These snails remain above the surface of the sea at all times, and are effectively terrestrial, respiring in air by means of the air-filled mantle cavity with reduced gill folds. If animals are contacted by a rising tide they move upwards to avoid submersion, and then follow the retreating tide downwards, grazing as they go.

They are active mainly at night and after rain. Females occasionally move down to the water surface to release their larvae, probably once a month during high spring tides. Like all intertidal littorinids, when animals have been dry for several days they withdraw into the shell and remain attached to the substrate by a film of dry mucus. The foot is not suited to locomotion on sand or mud, and the animals remain on hard substrates at all times.

The shell of these arboreal snails is relatively thin and they are therefore susceptible to attack by shell-crushing predators, principally crabs but also molluscivorous fish. Indeed, such is the intensity of crushing predation in mangrove habitats that this may have contributed to the selective pressure to adopt a tree-dwelling habit early in the evolution of the genus.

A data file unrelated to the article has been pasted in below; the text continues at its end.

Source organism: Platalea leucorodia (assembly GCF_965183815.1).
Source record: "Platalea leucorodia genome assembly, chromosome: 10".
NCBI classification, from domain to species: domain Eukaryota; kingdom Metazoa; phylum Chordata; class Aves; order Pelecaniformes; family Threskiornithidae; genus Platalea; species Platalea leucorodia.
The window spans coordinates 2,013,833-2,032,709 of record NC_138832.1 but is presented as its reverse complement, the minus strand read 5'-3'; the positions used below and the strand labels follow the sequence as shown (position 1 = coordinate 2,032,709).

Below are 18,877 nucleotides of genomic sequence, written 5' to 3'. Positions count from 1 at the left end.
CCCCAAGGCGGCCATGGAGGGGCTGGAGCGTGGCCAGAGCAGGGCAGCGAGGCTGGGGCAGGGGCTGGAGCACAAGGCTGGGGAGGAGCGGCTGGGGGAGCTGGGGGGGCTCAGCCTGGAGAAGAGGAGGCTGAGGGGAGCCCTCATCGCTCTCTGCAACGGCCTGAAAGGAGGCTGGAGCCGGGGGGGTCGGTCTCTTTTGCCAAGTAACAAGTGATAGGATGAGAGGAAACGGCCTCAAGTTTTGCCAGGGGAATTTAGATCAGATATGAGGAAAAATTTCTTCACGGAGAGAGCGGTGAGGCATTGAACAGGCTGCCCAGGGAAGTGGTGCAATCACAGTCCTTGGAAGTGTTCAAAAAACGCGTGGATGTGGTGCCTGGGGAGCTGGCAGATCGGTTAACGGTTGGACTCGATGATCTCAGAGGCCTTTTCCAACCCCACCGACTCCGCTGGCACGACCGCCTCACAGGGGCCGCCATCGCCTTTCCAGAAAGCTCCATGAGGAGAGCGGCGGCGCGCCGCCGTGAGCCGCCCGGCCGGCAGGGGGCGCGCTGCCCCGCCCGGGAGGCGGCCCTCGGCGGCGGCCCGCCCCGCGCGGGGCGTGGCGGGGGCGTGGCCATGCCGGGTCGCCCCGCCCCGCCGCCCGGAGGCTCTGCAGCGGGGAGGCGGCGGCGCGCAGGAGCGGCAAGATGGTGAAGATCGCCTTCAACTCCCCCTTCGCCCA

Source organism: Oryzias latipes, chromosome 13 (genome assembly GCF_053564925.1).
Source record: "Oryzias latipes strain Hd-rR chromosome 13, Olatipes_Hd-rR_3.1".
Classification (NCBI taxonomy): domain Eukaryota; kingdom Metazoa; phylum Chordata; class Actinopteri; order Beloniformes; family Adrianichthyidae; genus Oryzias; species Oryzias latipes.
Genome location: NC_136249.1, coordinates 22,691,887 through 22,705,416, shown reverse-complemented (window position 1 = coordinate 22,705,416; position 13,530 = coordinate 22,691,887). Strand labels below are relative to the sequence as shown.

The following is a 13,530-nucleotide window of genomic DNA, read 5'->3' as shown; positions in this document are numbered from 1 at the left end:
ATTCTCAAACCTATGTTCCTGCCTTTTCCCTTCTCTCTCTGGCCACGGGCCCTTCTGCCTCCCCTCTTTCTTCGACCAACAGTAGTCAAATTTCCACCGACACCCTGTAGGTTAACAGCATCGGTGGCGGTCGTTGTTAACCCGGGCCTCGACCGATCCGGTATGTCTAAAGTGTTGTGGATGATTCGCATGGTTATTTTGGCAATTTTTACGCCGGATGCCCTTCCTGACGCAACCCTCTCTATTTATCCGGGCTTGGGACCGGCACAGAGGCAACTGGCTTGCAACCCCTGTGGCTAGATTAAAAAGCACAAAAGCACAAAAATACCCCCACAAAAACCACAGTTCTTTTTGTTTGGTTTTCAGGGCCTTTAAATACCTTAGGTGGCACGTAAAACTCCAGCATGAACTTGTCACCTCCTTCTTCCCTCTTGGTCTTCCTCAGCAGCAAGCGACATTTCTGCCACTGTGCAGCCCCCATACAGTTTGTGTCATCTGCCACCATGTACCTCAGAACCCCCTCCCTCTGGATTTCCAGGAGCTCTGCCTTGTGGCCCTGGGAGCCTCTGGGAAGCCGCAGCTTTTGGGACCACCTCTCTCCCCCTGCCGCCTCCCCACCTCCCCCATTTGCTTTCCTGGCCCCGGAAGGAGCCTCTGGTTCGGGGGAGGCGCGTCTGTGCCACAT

Most shells of L. scabra show evidence of previous attack by crabs, in the form of repaired shell breakages that appear as jagged scars. Such scars indicate that the animal survived attack and then continued shell growth. At a site in north Queensland the average number of such unsuccessful attacks was recorded as 3 per shell. The most numerous molluscivorous crab predators in mangrove habitats in the Indo-Pacific are grapsids of the genus Metapograpsus, which can climb for 5 m into the tree canopy. Other shell-crushing crabs include the portunids Scylla and Thalamita, but these are swimming crabs that do not climb above the water.